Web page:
Julia R. Haye

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Time Warner Cable v. Viacom, or, How a Cable Company Can Get Sued for Making Television Content Available to Subscribers in Their Own Homes

April 11, 2011Article
Law Law Land Blog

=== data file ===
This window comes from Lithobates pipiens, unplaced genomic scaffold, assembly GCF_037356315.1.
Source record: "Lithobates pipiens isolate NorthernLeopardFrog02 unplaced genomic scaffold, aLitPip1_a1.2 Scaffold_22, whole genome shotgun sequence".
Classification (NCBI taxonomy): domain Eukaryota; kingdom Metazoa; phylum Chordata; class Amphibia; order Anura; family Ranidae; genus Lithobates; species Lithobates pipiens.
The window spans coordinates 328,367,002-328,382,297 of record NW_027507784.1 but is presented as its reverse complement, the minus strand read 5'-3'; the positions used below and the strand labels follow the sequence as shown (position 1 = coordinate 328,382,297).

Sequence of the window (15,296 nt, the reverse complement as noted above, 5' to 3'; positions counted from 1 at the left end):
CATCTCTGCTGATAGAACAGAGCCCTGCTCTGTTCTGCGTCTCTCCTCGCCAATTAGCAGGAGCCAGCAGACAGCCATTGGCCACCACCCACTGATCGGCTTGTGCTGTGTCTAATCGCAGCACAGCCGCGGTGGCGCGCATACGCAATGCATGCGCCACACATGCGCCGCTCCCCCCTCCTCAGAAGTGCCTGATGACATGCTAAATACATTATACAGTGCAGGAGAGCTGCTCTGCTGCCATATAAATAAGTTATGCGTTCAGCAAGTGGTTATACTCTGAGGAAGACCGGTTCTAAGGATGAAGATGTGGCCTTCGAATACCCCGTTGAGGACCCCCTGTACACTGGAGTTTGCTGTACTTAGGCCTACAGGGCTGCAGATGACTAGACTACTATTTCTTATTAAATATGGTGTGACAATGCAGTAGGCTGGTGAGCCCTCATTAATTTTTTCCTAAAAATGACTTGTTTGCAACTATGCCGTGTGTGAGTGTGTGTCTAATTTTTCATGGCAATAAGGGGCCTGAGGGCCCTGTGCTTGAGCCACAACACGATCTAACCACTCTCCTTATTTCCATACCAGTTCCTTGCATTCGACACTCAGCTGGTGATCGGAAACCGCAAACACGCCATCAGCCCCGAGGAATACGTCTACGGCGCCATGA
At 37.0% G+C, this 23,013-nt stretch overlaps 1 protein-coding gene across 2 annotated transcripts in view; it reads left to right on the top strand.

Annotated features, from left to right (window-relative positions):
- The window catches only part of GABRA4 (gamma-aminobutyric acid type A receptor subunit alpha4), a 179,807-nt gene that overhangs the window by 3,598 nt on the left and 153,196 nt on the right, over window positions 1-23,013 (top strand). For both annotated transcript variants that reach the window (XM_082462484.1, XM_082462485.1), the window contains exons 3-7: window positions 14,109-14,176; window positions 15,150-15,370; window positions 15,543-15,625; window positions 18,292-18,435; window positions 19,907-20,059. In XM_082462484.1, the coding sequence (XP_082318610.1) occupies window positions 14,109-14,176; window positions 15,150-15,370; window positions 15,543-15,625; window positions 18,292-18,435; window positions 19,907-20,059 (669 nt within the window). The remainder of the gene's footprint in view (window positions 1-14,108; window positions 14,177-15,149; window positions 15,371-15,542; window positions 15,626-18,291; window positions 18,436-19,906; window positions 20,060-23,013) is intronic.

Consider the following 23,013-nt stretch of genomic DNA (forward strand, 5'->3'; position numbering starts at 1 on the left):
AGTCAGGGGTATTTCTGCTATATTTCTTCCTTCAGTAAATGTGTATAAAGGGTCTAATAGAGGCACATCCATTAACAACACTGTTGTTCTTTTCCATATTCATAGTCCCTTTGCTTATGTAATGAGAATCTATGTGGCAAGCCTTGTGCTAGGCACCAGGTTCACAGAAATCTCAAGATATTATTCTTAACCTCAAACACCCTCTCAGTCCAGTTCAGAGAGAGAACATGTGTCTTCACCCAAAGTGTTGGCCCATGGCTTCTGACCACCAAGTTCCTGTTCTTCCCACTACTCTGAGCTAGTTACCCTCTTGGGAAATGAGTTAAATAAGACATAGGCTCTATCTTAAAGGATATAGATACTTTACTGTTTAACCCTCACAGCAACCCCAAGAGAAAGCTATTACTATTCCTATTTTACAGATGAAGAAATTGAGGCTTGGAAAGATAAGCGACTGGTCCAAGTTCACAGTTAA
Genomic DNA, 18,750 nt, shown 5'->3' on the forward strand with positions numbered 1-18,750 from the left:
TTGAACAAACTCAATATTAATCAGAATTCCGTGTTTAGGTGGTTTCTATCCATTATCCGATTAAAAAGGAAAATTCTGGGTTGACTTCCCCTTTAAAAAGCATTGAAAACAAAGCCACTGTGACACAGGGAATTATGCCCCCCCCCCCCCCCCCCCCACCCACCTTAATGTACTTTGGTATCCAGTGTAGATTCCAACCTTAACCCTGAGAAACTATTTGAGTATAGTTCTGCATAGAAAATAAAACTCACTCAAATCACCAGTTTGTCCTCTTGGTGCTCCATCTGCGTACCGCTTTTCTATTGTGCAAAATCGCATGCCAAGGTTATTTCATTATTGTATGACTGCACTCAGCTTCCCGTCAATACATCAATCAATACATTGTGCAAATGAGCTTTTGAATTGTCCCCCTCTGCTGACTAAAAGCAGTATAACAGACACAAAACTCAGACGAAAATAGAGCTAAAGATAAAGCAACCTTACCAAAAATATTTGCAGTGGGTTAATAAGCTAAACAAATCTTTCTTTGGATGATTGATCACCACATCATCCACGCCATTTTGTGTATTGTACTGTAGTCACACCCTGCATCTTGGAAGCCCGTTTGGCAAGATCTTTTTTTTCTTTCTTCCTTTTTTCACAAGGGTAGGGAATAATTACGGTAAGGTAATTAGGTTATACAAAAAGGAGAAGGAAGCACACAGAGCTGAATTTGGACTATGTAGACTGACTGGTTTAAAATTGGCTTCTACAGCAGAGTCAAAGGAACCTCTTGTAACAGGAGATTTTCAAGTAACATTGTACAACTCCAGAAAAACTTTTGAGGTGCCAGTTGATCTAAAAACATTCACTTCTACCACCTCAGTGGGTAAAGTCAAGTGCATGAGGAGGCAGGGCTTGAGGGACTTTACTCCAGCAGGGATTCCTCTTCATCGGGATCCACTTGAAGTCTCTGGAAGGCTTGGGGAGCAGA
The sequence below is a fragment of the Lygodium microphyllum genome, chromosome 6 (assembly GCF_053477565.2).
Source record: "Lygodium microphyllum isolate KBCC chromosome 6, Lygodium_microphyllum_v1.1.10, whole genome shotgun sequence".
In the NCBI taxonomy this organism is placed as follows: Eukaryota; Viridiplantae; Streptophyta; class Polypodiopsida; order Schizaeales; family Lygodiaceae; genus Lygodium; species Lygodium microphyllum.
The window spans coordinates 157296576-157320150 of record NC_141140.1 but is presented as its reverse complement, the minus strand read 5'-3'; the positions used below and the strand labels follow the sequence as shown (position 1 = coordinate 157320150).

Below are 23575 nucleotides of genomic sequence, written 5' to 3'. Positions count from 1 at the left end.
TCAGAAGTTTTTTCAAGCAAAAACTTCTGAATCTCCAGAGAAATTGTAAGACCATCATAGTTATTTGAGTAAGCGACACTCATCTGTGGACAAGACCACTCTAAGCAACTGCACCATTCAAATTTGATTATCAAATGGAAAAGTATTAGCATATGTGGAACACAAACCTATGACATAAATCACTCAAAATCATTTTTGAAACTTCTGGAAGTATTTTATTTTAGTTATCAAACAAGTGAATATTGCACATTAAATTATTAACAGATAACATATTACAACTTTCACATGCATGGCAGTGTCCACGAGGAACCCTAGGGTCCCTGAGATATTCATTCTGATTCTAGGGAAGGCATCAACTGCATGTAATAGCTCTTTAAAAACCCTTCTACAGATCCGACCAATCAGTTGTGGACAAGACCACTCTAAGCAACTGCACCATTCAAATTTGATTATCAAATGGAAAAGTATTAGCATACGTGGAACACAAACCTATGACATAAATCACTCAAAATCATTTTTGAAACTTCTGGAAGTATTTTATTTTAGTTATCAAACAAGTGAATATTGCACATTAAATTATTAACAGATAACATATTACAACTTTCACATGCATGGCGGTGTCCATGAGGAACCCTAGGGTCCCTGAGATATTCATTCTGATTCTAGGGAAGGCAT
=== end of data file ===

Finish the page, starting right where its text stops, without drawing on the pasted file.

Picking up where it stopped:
We all agree that iPads are awesome, not least because they are probably the greatest procrastination tool ever invented. Sure, you could play Angry Birds on your iPhone, or your Mac, or your Conan O’Brien talk show stage, but there’s something about spending hours mindlessly tapping and swiping away on your iPad that really captures that special feeling you first discovered when your mom finally broke down and bought you the Atari system you’d been begging for months. And if you don’t yet own an iPad, it’s safe to assume that you wish you did, as the recent launch of the iPad 2 has made people of all levels of technological savvy more excited than ever to discover new apps to help them complete tremendously difficult, hugely important life tasks, such as holding their fingers in one place for an extended period of time, tossing pretend cows at pretend objects, and playing with zippers. Naturally, every company wants to make their services iPad-relevant.

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